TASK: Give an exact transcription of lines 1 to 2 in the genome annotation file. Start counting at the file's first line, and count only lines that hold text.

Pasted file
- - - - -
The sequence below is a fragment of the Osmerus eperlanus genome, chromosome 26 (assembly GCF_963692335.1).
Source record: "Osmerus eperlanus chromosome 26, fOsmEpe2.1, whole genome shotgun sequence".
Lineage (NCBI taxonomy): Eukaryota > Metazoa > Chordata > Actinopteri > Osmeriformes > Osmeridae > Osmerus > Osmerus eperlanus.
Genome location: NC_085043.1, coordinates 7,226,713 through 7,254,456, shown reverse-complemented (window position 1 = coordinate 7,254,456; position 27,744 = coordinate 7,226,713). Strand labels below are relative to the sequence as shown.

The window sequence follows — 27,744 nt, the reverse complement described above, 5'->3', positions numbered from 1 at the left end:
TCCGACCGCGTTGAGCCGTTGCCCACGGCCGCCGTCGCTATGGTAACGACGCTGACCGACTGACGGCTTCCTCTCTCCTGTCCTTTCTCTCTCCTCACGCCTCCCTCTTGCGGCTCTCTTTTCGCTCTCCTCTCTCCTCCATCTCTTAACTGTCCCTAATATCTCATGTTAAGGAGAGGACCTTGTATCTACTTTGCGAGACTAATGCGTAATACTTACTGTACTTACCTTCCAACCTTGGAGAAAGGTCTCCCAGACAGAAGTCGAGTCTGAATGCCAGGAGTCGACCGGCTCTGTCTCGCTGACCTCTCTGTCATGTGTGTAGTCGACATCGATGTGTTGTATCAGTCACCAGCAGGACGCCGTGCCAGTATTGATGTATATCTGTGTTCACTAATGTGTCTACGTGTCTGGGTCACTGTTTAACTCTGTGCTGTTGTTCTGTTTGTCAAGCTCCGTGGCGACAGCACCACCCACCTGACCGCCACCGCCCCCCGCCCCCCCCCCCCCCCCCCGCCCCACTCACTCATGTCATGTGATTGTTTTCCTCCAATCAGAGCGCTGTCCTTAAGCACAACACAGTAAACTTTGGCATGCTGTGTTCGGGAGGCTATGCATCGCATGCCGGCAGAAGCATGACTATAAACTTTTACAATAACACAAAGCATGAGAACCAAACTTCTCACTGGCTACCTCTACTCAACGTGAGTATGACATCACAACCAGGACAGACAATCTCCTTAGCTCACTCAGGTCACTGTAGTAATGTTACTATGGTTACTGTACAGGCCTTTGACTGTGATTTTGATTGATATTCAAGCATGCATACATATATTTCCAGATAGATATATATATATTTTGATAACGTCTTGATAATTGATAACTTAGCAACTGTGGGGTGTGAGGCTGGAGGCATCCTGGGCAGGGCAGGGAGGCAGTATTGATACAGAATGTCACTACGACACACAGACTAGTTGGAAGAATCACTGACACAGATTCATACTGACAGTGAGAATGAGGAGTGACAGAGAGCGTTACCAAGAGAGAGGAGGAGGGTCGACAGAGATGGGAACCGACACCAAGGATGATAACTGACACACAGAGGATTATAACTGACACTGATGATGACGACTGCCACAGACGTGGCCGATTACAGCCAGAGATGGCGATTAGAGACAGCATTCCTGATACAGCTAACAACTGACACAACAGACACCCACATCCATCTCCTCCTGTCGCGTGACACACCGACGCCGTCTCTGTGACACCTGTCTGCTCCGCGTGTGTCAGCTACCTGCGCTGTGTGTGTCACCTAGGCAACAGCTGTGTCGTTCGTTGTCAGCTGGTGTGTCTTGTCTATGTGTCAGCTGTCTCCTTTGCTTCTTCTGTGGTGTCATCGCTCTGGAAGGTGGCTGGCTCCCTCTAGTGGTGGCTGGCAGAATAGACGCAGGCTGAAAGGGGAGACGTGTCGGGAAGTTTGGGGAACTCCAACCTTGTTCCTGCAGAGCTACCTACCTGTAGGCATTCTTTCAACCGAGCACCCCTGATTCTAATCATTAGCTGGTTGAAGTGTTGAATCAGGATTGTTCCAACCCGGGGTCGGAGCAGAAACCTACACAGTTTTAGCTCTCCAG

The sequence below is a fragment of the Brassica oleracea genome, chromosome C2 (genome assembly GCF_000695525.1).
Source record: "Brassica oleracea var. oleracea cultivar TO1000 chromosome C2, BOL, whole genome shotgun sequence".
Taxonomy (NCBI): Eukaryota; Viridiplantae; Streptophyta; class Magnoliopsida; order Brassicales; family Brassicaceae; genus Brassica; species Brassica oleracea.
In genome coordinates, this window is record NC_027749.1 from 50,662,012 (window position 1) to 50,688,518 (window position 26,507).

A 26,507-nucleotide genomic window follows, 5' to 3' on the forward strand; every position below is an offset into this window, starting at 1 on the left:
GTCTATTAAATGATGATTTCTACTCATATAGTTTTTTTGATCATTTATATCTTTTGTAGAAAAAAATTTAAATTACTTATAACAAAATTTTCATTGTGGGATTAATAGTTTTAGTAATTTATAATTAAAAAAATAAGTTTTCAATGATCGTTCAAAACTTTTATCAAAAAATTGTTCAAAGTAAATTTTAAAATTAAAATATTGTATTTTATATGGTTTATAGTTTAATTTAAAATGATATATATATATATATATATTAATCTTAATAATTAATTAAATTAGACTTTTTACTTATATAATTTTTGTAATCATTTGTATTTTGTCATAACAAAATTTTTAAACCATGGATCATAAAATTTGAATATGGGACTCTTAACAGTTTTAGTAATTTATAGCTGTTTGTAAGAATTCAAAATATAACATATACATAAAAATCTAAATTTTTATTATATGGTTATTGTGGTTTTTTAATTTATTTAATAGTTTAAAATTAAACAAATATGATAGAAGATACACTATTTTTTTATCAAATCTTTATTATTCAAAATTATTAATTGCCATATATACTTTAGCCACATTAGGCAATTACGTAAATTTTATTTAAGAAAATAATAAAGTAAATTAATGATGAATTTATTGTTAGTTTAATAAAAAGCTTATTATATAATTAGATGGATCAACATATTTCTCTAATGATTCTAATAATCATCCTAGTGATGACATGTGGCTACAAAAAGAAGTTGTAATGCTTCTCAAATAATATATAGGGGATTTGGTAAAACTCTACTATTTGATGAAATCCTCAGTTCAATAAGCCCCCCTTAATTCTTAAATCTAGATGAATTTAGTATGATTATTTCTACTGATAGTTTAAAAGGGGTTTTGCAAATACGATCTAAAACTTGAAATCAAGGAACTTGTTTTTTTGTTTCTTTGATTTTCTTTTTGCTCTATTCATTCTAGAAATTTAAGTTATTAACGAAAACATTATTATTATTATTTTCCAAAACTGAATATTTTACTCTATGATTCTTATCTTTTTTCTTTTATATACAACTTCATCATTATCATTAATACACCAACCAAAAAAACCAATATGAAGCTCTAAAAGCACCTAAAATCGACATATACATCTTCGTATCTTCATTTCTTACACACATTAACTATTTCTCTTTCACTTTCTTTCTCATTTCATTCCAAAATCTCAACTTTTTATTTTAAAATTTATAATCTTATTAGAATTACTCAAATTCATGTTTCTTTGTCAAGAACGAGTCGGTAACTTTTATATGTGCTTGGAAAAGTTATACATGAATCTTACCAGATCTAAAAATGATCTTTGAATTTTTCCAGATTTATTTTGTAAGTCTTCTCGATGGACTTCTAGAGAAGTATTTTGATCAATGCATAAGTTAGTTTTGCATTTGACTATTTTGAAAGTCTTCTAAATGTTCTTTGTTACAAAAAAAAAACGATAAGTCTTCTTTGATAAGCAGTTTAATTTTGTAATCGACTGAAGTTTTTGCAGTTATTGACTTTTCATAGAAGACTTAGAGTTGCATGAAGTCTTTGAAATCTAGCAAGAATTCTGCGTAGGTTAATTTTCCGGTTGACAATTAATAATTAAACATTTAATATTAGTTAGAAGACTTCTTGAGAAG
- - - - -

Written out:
The sequence below is a fragment of the Osmerus eperlanus genome, chromosome 26 (assembly GCF_963692335.1).
Source record: "Osmerus eperlanus chromosome 26, fOsmEpe2.1, whole genome shotgun sequence".